President Obama thinks Congress should pass a measure extending the current low interest rates on federal student loans.
On Monday, Mitt Romney announced that he agrees.
Agreeing on an extension is only the first part of the debate. The second part – how to pay the cost of an extension – is where the real battle comes in.
On Monday, the presumptive Republican presidential nominee announced in a statement that he supports paying for – or offsetting – the estimated $6 billion cost of extending the current 3.4 percent Stafford loan rate through spending cuts elsewhere in the federal budget.
“Given the bleak job prospects that young Americans coming out of college face today, I encourage the Congress to temporarily extend the current low rate on subsidized undergraduate Stafford loans,” Romney said. “I also hope the president and Congress can pass the extension responsibly, that offsets its cost in a way that doesn’t harm the job prospects of young Americans.”
Details on how to proceed are elusive, however.
Romney’s camp did not give any specifics on the type of offset that Romney would like to see Congress enact. A campaign spokeswoman did not immediately respond to a request for comment on Tuesday.
House Republicans, led by Education and Workforce Committee Chairman John Kline (R-Minn.), have begun working on a student loan measure, although details of any proposed offsets have yet to be finalized.
The White House and congressional Democrats are also looking at ways to offset the cost of extending the loan rates.
One is a measure that would do away with a tax provision that critics argue has served as a loophole for some small business owners, The Wall Street Journal’s Carol E. Lee and John D. McKinnon reported Monday night. A House Democratic leadership aide confirmed Tuesday that House Democrats are working together with the White House and Senate Democrats on a revised bill.
The aide, who was not authorized to speak publicly about the talks, also noted that Democrats’ alternative to the 2013 budget blueprint authored by House Budget Committee Chairman Paul Ryan (R-Wis.) – unveiled last month -- included a provision that would offset the cost of extending the rates.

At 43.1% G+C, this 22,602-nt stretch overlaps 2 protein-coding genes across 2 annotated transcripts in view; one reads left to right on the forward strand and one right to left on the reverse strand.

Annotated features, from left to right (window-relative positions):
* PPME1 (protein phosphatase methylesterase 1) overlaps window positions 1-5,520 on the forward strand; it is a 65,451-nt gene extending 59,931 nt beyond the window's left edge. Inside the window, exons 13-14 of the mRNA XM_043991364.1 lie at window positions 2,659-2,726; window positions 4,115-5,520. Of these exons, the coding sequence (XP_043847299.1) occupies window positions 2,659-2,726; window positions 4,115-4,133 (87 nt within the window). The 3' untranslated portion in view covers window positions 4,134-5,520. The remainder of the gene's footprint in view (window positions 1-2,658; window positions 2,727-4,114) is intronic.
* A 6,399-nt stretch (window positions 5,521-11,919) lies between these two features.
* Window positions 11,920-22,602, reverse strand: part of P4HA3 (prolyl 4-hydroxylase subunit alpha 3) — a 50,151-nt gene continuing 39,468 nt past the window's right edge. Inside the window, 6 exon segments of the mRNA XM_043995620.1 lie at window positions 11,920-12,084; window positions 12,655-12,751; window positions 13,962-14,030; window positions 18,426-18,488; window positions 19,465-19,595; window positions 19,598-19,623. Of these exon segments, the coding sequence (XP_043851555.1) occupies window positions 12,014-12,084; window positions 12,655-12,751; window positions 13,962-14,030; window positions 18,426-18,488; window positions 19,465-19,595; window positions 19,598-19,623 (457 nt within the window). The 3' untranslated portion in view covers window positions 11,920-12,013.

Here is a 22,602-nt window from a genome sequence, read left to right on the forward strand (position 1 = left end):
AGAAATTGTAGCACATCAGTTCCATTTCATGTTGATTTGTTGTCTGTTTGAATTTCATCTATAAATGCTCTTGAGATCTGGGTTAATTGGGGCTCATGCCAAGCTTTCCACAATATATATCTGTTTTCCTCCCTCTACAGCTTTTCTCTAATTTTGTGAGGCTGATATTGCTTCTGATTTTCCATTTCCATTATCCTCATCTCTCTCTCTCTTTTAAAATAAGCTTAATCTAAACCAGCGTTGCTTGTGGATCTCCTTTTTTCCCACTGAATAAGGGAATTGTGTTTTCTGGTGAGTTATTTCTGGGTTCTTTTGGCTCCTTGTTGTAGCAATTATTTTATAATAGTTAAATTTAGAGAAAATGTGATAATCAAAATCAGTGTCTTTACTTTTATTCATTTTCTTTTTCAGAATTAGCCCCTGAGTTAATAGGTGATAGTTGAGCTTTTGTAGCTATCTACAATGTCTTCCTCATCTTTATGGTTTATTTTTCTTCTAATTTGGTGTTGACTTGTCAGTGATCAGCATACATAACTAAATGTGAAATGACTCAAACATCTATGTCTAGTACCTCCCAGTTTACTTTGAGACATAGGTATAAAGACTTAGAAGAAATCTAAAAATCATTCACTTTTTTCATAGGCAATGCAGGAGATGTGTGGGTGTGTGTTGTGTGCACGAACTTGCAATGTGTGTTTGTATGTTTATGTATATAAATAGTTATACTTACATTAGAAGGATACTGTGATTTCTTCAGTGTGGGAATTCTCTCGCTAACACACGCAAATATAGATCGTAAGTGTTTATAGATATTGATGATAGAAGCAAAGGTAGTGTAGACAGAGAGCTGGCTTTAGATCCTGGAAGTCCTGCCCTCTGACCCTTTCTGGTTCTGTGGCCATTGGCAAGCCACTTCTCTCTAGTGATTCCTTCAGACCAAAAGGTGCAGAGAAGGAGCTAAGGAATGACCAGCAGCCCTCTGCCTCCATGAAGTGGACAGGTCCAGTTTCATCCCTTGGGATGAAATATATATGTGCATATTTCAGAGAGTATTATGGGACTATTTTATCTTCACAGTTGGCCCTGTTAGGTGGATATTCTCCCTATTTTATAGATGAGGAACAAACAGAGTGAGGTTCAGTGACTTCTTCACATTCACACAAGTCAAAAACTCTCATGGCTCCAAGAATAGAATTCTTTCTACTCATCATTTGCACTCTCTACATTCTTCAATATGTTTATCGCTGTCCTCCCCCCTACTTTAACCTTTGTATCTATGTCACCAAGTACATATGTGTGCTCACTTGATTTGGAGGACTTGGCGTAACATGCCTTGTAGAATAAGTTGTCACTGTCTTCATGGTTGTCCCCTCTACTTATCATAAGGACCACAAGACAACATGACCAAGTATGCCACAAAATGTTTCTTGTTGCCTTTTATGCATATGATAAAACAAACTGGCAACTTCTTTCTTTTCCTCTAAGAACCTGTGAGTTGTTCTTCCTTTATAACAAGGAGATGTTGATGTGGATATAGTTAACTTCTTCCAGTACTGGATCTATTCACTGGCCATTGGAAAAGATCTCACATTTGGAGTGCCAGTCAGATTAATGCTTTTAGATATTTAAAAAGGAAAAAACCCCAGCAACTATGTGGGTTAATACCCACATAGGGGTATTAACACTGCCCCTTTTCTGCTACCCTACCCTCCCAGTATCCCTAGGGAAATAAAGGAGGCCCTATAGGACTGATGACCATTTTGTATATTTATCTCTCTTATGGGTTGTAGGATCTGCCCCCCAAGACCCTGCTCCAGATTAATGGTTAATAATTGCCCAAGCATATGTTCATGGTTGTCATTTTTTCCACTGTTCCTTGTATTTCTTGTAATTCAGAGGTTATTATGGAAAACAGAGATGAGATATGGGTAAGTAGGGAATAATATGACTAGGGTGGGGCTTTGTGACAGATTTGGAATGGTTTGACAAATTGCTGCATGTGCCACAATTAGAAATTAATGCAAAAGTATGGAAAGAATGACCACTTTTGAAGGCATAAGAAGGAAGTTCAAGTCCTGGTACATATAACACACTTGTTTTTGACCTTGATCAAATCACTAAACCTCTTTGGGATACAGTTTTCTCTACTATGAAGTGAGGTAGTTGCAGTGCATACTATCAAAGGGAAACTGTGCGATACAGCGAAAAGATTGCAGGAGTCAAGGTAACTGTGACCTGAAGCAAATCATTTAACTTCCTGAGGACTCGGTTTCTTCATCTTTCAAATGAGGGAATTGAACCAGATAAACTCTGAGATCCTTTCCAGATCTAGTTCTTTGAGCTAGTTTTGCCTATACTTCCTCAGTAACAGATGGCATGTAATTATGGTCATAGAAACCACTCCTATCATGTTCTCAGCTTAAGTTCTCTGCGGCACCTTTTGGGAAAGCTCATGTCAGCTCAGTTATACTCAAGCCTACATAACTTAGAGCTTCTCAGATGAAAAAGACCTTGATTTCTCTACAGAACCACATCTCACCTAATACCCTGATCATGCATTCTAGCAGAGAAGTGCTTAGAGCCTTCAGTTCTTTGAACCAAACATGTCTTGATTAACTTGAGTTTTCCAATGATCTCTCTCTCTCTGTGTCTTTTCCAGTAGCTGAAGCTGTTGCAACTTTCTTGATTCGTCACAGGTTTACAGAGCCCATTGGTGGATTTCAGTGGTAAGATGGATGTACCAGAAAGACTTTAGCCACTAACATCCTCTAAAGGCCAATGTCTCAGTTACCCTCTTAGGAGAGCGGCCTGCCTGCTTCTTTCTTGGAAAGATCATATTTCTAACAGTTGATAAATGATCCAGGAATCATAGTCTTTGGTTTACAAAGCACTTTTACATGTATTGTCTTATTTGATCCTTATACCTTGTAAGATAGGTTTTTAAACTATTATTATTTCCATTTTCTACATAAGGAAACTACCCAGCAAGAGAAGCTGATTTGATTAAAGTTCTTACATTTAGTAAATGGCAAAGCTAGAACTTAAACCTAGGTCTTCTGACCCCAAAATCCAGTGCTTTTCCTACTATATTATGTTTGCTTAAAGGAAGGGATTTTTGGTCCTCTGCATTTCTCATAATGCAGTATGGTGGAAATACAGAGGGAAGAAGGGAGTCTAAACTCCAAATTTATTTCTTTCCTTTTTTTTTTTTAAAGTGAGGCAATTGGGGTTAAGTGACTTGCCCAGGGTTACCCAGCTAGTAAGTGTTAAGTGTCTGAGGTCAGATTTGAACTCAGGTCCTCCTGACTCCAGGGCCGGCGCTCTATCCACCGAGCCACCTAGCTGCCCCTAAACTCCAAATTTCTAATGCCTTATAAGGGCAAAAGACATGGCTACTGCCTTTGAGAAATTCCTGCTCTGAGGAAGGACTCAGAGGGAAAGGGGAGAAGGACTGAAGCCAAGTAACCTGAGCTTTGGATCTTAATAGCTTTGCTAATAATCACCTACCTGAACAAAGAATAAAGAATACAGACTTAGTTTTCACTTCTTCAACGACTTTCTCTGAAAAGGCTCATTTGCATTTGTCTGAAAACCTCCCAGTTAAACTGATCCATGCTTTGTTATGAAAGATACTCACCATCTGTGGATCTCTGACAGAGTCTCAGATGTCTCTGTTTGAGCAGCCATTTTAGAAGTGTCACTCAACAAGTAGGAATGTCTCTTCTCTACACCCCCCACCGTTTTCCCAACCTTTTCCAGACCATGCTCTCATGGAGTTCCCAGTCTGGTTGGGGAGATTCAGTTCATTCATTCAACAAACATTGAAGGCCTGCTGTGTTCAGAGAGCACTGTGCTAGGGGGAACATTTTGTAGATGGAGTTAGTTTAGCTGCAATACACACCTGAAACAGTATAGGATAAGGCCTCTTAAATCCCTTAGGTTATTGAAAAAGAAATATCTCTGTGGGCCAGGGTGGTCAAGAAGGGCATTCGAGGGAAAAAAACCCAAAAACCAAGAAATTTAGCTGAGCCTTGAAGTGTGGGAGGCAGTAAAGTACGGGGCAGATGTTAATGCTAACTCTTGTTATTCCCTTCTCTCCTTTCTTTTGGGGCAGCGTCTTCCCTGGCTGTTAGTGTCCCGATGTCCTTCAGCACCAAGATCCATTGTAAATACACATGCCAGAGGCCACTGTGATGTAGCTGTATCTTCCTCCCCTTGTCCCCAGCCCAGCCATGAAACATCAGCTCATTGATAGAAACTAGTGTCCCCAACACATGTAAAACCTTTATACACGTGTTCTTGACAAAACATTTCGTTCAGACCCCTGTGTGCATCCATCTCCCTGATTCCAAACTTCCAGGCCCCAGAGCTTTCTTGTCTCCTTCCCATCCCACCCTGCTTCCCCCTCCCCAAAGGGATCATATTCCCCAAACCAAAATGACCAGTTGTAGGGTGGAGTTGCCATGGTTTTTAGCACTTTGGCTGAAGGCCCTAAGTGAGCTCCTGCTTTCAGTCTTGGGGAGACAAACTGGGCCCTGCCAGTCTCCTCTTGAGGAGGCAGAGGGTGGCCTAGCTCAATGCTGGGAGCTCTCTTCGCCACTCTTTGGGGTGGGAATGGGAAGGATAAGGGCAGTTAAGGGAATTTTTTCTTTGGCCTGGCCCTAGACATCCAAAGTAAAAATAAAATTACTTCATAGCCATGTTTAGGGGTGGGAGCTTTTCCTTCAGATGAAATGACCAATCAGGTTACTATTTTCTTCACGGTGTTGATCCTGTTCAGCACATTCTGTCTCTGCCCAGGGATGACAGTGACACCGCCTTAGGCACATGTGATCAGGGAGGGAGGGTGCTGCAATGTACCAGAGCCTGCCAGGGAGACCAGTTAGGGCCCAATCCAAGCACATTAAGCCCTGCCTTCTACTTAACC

Could the student loan fight become the next payroll tax battle? Quite possibly – particularly since the White House is going into full campaign mode on the issue, with Obama visiting three college campuses this week to call for Congress to pass an extension of the current rates.
What’s different this time around is that the student loan issue will be the first major spending debate to play out with a presumptive Republican presidential nominee waiting in the wings. How congressional Republicans – who were of two minds when it came to the payroll fight -- decide to resolve the differences on the loan rate legislation among their conference could have a significant impact on Romney’s fortunes on the campaign trail.
In a Romney campaign conference call Tuesday morning, Rep. Aaron Schock (R-Ill.), the youngest sitting House member, argued that Romney’s campaign is focused on young voters and said that he personally, like Romney, backs an extension as “the responsible thing to do right now.”
And while Schock stressed that Congress will “need to offset the expense,” he declined to “speak for 240 Republicans until we have a chance to debate it amongst ourselves.”
“We’ll see what kind of support or opposition there is to it. ... If can come up with pay-fors, it’ll be a lot easier to get people to support it that would not otherwise be inclined to, and people will hear from their young people that are struggling for work,” he said. “This is real life for these young people.”
Another factor in the calculus: Congress has until July 1 to pass a rate extension. That means that, if both sides don’t come to an agreement in the short-term– as often is the case on Capitol Hill -- this week’s White House offensive could be only the beginning of a months-long student loan battle.